Charleston Neuroscience Institute
- 3531 Mary Ader Ave Charleston, SC 843-763-4466
Doctors in Charleston Neuroscience Institute
The Overall Average Patient Rating of Charleston Neuroscience Institute when asked is excellent. Charleston Neuroscience Institute has been reviewed by 69 patients. The rating is 4.0 out of 5 stars.
The average wait time to see a doctor at Charleston Neuroscience Institute as provided by patient reviews is 13 minutes. By comparison, the national average for a pre-vist wait time is 21 minutes.
An ophthalmologist has the training to do much more than just prescribe glasses. They are physicians specially trained to diagnose and treat disorders of the eyes and vision. These doctors are experts on the complicated anatomy of the eye and are trained to treat eye diseases through both medical and surgical methods.
Some common conditions that ophthalmologists treat are cataracts, glaucoma, strabismus, diabetic retinopathy, macular degeneration and amblyopia. In addition, ophthalmologists can provide prescriptions for eye glasses and contact lenses and perform LASIK surgery and other corrective surgeries for refractive errors like myopia (near-sightedness), hyperopia (far-sightedness), astigmatism and presbyopia.
- Weill Cornell Medical College
- Medical University Of South Carolina College Of Medicine
- Emory University School Of Medicine
Health Insurance Accepted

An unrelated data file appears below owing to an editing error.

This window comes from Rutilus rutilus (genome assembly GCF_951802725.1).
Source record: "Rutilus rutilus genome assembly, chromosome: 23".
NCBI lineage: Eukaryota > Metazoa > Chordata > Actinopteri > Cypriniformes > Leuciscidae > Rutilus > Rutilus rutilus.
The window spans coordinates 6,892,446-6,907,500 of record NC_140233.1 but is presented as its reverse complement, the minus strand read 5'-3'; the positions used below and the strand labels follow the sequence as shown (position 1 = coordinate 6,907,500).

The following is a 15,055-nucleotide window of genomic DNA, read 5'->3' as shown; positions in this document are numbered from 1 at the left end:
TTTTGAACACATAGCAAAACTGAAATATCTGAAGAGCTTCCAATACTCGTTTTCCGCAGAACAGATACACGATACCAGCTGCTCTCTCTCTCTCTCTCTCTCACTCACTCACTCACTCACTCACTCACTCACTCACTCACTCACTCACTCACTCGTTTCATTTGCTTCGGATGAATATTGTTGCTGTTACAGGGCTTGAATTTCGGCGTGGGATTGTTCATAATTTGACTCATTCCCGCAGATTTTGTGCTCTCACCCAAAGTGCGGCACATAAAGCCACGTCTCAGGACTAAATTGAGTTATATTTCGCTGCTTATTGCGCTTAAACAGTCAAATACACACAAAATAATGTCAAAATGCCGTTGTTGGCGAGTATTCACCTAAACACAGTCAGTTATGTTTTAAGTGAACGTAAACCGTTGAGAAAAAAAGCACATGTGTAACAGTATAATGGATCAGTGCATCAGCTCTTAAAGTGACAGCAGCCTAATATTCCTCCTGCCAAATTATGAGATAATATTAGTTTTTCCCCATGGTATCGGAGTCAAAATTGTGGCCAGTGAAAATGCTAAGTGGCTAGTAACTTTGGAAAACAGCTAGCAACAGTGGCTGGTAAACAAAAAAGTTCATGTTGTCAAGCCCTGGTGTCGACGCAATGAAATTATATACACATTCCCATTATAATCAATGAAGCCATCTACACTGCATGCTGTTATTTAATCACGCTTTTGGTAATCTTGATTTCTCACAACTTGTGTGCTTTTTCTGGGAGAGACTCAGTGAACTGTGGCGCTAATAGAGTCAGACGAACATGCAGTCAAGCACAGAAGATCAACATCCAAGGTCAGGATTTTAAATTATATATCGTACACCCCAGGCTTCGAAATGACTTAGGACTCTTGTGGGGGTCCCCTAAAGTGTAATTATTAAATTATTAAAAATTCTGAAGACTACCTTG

- United Healthcare
- BCBS South Carolina
- BCBS Blue Card
- Compassionate Doctor Recognition
- On-Time Doctor Award
- Patients' Choice Award
Information about group practices
What is a Group Practice?
According to The Medical Group Management Association, a group practice is any relationship between three or more physicians who share facilities, expenses, profits and other resources like support staff and equipment.
Group practices tend to fall into two categories: those that organize around a particular medical specialty and those that encompass several specialties like East Boston Neighborhood Health that specializes in internal medicine.
Why Group Practice?
As medicine became more complex in the twentieth century, the need for group practices made more sense. Physicians found it impossible to know everything about the emerging drugs and technologies on the medical landscape. In addition, the cost of providing a full range of diagnostic services, such as tests and X-rays, in one location became prohibitive to the individual practitioner. Hence, doctors from various disciplines began to team together in order to provide more comprehensive care to their community of patients.
Benefits of Group Practice
- Access to doctors from various disciplines for referrals and advice
- Better coverage on weekends and off-hours
- One-stop clinics for comprehensive care and testing